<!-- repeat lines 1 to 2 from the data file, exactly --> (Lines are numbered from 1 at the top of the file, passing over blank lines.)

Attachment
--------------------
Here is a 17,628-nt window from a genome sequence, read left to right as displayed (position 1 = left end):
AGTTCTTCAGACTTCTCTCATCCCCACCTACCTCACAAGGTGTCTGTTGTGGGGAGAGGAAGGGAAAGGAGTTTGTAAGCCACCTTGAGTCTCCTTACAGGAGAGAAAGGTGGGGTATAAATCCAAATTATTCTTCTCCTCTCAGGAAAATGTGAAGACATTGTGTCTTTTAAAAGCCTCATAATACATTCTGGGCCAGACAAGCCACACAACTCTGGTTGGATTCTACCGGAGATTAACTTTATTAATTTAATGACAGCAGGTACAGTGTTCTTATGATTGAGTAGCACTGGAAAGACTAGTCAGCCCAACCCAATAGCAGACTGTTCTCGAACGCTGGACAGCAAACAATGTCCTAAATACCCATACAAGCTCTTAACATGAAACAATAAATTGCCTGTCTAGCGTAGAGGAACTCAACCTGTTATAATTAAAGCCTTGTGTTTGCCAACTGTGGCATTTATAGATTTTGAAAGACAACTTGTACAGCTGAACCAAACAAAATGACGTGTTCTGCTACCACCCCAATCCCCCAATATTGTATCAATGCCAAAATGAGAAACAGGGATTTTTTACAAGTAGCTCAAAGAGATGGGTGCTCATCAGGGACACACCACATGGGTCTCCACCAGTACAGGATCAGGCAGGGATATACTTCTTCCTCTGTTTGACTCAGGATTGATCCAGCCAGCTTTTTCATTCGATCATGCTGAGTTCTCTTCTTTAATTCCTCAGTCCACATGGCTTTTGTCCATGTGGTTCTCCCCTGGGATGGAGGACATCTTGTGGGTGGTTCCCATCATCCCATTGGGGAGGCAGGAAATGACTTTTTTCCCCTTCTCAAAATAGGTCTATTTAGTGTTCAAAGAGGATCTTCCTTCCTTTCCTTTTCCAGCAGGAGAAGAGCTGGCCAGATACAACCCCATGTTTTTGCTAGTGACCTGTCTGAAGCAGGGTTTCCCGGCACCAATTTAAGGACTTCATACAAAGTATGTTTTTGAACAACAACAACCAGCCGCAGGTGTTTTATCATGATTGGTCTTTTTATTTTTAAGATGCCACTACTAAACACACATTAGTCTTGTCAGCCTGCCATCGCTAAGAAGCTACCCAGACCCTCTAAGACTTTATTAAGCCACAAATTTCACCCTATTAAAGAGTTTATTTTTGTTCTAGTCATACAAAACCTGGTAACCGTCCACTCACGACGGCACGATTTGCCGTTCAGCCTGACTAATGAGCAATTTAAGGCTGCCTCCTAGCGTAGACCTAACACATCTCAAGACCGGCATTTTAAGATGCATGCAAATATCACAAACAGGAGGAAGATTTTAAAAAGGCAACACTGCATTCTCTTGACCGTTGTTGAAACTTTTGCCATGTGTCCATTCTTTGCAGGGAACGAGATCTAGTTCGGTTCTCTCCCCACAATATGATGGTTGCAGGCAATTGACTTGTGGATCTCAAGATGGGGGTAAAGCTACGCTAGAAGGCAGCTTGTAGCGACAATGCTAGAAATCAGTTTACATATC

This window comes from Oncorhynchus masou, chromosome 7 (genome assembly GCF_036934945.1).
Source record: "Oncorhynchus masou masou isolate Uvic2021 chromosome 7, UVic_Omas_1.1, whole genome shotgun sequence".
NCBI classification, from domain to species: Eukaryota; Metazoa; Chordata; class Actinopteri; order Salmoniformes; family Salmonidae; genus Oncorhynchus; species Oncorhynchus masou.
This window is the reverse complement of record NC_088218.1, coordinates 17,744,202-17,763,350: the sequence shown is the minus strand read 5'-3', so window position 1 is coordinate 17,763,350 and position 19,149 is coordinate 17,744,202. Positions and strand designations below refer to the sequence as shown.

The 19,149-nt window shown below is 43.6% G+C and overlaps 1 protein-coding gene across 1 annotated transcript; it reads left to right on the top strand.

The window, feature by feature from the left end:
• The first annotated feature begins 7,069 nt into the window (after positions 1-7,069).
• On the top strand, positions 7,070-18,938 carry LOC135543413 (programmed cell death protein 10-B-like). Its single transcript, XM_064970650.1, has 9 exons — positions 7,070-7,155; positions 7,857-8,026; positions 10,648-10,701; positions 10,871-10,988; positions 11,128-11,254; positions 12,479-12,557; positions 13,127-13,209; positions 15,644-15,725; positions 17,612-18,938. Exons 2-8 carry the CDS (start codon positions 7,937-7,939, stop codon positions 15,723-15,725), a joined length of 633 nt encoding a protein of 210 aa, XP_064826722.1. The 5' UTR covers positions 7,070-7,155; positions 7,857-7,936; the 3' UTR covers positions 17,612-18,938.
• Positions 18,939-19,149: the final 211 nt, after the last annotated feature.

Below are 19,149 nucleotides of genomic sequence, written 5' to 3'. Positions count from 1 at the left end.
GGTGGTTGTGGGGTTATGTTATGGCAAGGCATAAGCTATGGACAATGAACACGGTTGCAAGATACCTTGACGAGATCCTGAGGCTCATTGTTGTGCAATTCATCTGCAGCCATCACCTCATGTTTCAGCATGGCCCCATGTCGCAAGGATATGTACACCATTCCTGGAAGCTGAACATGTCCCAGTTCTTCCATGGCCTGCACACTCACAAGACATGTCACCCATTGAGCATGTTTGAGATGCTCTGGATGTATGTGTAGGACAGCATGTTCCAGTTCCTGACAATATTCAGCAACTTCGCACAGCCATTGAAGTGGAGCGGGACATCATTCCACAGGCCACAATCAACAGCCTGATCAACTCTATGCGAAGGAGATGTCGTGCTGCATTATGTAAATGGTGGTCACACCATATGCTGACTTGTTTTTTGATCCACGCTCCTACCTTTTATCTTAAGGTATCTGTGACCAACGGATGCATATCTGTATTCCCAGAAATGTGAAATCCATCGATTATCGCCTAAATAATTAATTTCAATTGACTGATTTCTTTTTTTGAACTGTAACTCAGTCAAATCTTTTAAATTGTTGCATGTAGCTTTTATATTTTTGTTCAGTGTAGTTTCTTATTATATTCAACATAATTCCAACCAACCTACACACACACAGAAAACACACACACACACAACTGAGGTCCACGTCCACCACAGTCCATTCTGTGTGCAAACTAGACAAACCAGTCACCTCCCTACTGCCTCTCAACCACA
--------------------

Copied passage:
Here is a 17,628-nt window from a genome sequence, read left to right as displayed (position 1 = left end):
AGTTCTTCAGACTTCTCTCATCCCCACCTACCTCACAAGGTGTCTGTTGTGGGGAGAGGAAGGGAAAGGAGTTTGTAAGCCACCTTGAGTCTCCTTACAGGAGAGAAAGGTGGGGTATAAATCCAAATTATTCTTCTCCTCTCAGGAAAATGTGAAGACATTGTGTCTTTTAAAAGCCTCATAATACATTCTGGGCCAGACAAGCCACACAACTCTGGTTGGATTCTACCGGAGATTAACTTTATTAATTTAATGACAGCAGGTACAGTGTTCTTATGATTGAGTAGCACTGGAAAGACTAGTCAGCCCAACCCAATAGCAGACTGTTCTCGAACGCTGGACAGCAAACAATGTCCTAAATACCCATACAAGCTCTTAACATGAAACAATAAATTGCCTGTCTAGCGTAGAGGAACTCAACCTGTTATAATTAAAGCCTTGTGTTTGCCAACTGTGGCATTTATAGATTTTGAAAGACAACTTGTACAGCTGAACCAAACAAAATGACGTGTTCTGCTACCACCCCAATCCCCCAATATTGTATCAATGCCAAAATGAGAAACAGGGATTTTTTACAAGTAGCTCAAAGAGATGGGTGCTCATCAGGGACACACCACATGGGTCTCCACCAGTACAGGATCAGGCAGGGATATACTTCTTCCTCTGTTTGACTCAGGATTGATCCAGCCAGCTTTTTCATTCGATCATGCTGAGTTCTCTTCTTTAATTCCTCAGTCCACATGGCTTTTGTCCATGTGGTTCTCCCCTGGGATGGAGGACATCTTGTGGGTGGTTCCCATCATCCCATTGGGGAGGCAGGAAATGACTTTTTTCCCCTTCTCAAAATAGGTCTATTTAGTGTTCAAAGAGGATCTTCCTTCCTTTCCTTTTCCAGCAGGAGAAGAGCTGGCCAGATACAACCCCATGTTTTTGCTAGTGACCTGTCTGAAGCAGGGTTTCCCGGCACCAATTTAAGGACTTCATACAAAGTATGTTTTTGAACAACAACAACCAGCCGCAGGTGTTTTATCATGATTGGTCTTTTTATTTTTAAGATGCCACTACTAAACACACATTAGTCTTGTCAGCCTGCCATCGCTAAGAAGCTACCCAGACCCTCTAAGACTTTATTAAGCCACAAATTTCACCCTATTAAAGAGTTTATTTTTGTTCTAGTCATACAAAACCTGGTAACCGTCCACTCACGACGGCACGATTTGCCGTTCAGCCTGACTAATGAGCAATTTAAGGCTGCCTCCTAGCGTAGACCTAACACATCTCAAGACCGGCATTTTAAGATGCATGCAAATATCACAAACAGGAGGAAGATTTTAAAAAGGCAACACTGCATTCTCTTGACCGTTGTTGAAACTTTTGCCATGTGTCCATTCTTTGCAGGGAACGAGATCTAGTTCGGTTCTCTCCCCACAATATGATGGTTGCAGGCAATTGACTTGTGGATCTCAAGATGGGGGTAAAGCTACGCTAGAAGGCAGCTTGTAGCGACAATGCTAGAAATCAGTTTACATATC